Except for the occasional passing hurricane / tropical storm / tornado, this summer has passed as still, hot, and humid. There was a day or two where it was just barely comfortable enough to sit in the cockpit at the end of the work day and down a cold beer. But even on those days a cool shower called and, soon enough, the insects would go looking for their evening meal. Florida can be a tough place to live in the summer when one is living this close to nature and filling the cruising kitty by working outside. Except for the time spent riding out Irma on the hard, Kintala has spent the last many months hemmed in, surrounded by pilings, with a boat tied close to her starboard side and a dull gray metal shed inches from her port side. There isn’t much to see, looking out of her ports.

This morning dawned just a bit cooler, with a breeze blowing hard enough to keep the insects grounded. Our neighbor to starboard left for a sail down to Key West, where they plan to spend a couple of days. No one has moved the shed, but it does help block the afternoon sun. If I hold my head just right, looking aft and slightly to starboard, the binnacle blocks the view of the nearest piling, it is a good several hundred feet across the basin, and the occasional pelican soars past. The local family of manatees poke their noses out of the water, blow and snort, and drift back down to the bottom to do whatever it is that manatees do to pass the time. There is no seeing the bottom and the boat moves gently right up until one of the mooring lines checks her up but, hey, I’ll take what I can get.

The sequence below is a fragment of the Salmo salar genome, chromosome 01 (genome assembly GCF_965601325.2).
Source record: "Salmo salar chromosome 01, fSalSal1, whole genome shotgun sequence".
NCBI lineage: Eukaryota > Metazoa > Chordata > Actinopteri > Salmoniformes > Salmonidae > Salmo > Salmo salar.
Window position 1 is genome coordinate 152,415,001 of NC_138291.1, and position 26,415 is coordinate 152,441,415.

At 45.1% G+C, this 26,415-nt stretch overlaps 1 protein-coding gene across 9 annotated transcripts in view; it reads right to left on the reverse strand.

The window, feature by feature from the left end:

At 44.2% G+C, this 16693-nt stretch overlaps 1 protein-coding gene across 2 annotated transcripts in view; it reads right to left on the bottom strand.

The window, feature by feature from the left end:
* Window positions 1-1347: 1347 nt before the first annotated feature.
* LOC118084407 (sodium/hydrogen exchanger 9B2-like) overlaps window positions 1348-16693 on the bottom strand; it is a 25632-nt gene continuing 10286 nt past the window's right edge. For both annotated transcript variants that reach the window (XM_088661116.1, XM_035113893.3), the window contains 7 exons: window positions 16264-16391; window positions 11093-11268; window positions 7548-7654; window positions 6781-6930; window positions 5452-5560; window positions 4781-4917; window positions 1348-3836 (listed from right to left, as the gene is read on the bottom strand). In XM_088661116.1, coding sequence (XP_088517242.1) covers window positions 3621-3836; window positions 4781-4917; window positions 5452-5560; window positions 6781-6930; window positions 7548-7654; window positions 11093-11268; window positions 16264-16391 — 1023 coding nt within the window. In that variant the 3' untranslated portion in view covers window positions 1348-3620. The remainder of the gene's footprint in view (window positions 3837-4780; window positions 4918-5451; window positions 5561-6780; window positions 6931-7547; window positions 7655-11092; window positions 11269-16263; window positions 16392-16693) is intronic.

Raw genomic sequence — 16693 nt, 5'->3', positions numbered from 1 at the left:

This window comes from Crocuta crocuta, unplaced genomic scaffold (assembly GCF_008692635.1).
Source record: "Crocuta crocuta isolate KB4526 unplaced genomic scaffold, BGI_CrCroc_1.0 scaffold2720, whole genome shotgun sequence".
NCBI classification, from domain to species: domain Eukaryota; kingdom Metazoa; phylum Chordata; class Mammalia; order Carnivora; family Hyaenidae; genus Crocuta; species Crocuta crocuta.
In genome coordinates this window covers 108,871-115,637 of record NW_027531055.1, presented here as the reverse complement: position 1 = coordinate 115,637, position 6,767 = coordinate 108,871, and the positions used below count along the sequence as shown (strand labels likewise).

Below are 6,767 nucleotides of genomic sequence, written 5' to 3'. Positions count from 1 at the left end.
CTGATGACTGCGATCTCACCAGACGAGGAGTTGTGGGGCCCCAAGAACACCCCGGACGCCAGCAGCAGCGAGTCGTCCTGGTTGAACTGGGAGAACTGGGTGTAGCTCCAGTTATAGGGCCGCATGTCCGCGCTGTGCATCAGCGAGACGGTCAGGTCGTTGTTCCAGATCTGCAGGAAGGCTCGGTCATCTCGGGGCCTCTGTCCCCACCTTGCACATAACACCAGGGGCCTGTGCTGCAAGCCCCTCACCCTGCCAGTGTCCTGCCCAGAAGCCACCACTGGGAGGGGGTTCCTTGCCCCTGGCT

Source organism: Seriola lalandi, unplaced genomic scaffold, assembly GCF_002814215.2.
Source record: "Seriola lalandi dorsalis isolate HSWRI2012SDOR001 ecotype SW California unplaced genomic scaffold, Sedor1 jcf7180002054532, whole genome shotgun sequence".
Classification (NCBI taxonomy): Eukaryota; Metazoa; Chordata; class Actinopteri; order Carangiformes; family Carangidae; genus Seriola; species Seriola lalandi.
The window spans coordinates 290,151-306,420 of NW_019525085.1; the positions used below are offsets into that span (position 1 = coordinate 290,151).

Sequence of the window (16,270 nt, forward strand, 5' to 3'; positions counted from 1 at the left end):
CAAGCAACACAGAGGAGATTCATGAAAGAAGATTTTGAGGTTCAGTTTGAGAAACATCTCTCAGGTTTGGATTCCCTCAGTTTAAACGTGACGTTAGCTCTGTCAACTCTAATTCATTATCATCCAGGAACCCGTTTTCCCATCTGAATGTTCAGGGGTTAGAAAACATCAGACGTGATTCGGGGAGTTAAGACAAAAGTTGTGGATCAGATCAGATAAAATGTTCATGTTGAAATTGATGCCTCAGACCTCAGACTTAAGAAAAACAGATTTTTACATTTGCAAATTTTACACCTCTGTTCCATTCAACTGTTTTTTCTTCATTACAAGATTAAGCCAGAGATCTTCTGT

Though future plans are still vague, next week we will be heading out for a couple of weeks of visiting in St. Louis. The hope is that, once we return, the Florida summer will have broken enough that the air conditioning can be removed from our deck. It will be November after all. Friends north are already talking about freezing temperatures at night and daytime highs in the 50s. With the last of the hurricane season fading away (hopefully), we can bend on the sails as well. Kintala will be a sailboat once again, and Tampa Bay is just a around the corner. There is no reason we can’t spend a few weekends out there. Maybe more than a few, depending on how long we end up staying on this side of the state.

Find a little quality cockpit time.

And rest a little easier in the world.

Sunday, October 15, 2017

Imps

I have an Imp in my life. She is the right size, though the bleached blonde hair and dancing blue eyes, instead of bat wings and tiny horns, tend to mask her Impish nature. However, when it comes to mischief and the determination to being the center of attention, no Imp is her better. Which makes perfect sense. Why shouldn’t a near endless flurry of pure joy, boundless curiosity, and fearless adventurism be the center of attention? A touch of the mischief just comes with the territory.